Staff Publications

Staff Publications

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    'Staff publications' is the digital repository of Wageningen University & Research

    'Staff publications' contains references to publications authored by Wageningen University staff from 1976 onward.

    Publications authored by the staff of the Research Institutes are available from 1995 onwards.

    Full text documents are added when available. The database is updated daily and currently holds about 240,000 items, of which 72,000 in open access.

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Record number 429830
Title Genetic variation in folate metabolism is not associated with cognitive functioning or mood in healthy adults
Author(s) Schiepers, O.J.G.; Boxtel, M.P.J. van; Groot, R.H.M.; Jolles, J.; Bekers, O.; Kok, F.J.; Verhoef, P.; Durga, J.
Source Progress in Neuro-Psychopharmacology and Biological Psychiatry 35 (2011)7. - ISSN 0278-5846 - p. 1682 - 1688.
DOI https://doi.org/10.1016/j.pnpbp.2011.06.008
Department(s) Chair Nutrition and Health over the Lifecourse
VLAG
Publication type Refereed Article in a scientific journal
Publication year 2011
Keyword(s) methylenetetrahydrofolate reductase gene - serine hydroxymethyltransferase genes - mthfr c677t polymorphism - participants aged 24-81 - normative data - thymidylate synthase - alzheimers-disease - colorectal-cancer - common mutation - depression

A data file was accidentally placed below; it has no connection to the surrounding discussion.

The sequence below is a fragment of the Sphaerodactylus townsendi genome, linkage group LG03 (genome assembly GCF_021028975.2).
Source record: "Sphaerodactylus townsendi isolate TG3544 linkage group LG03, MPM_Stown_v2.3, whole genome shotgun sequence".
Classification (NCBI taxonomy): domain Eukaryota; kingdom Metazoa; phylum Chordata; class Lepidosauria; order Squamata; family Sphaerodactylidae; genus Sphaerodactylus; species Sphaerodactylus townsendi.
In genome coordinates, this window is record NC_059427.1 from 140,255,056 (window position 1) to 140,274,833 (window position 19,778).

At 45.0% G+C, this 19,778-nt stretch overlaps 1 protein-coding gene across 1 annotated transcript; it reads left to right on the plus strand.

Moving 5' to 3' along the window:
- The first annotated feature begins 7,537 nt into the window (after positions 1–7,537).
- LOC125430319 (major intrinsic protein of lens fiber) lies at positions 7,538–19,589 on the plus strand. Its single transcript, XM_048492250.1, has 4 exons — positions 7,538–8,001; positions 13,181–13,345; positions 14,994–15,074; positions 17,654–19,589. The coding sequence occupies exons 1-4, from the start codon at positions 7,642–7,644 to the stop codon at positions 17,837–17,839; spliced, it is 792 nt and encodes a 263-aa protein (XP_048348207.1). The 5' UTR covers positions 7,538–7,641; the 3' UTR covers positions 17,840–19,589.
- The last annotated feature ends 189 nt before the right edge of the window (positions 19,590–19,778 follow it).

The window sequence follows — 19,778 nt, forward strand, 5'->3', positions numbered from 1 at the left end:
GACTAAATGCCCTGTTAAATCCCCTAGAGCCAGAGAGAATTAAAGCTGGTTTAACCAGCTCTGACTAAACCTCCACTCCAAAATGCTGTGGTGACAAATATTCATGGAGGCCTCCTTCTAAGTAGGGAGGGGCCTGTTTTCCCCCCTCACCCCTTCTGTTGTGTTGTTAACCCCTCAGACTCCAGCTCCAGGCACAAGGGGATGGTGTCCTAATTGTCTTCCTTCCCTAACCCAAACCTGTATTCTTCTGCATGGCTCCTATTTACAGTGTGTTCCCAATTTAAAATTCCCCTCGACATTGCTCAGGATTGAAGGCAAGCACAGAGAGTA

Abstract The present study examined the associations between genetic variation in folate metabolism on the one hand and cognitive functioning and mood on the other in healthy individuals. Two independent population-based samples were used, including 777 participants, aged 24-82 years, from the Maastricht Aging Study (MAAS): and 818 participants, aged 50-70 years, from the Folic Acid and Carotid Intima-Media Thickness (FACIT) study. Thymidylate synthase (75.) 2R -> 3R and serine hydroxymethyltransferase (SHMT1) 1420C -> J polymorphisms were determined in both populations. In addition, the 5,10-methylenetetrahydrofolate reductase (MTHFR) 677C -> T polymorphism was determined in the MAAS population. Cognitive performance was assessed in both populations using a neuropsychological test battery. In the MAAS population only, cognitive performance was retested after 12 years of follow-up (n = 612), and mood was measured at baseline (n = 772) and 12-year follow-up (n = 565) by means of the depression subscale of the Symptom Checklist 90. We found that in both study populations, cognitive performance was not associated with TS 2R -> 3R or SHMT1 1420C -> T polymorphisms at baseline, after correction for age, sex, and level of education. The MTHFR 677C -> T polymorphism was not associated with cognitive performance in the MAAS population. None of the polymorphisms in the MAAS population were related to mood at baseline or over 12 years. In conclusion, our findings do not support the involvement of genetic variation in folate metabolism in cognitive performance or mood in healthy individuals.
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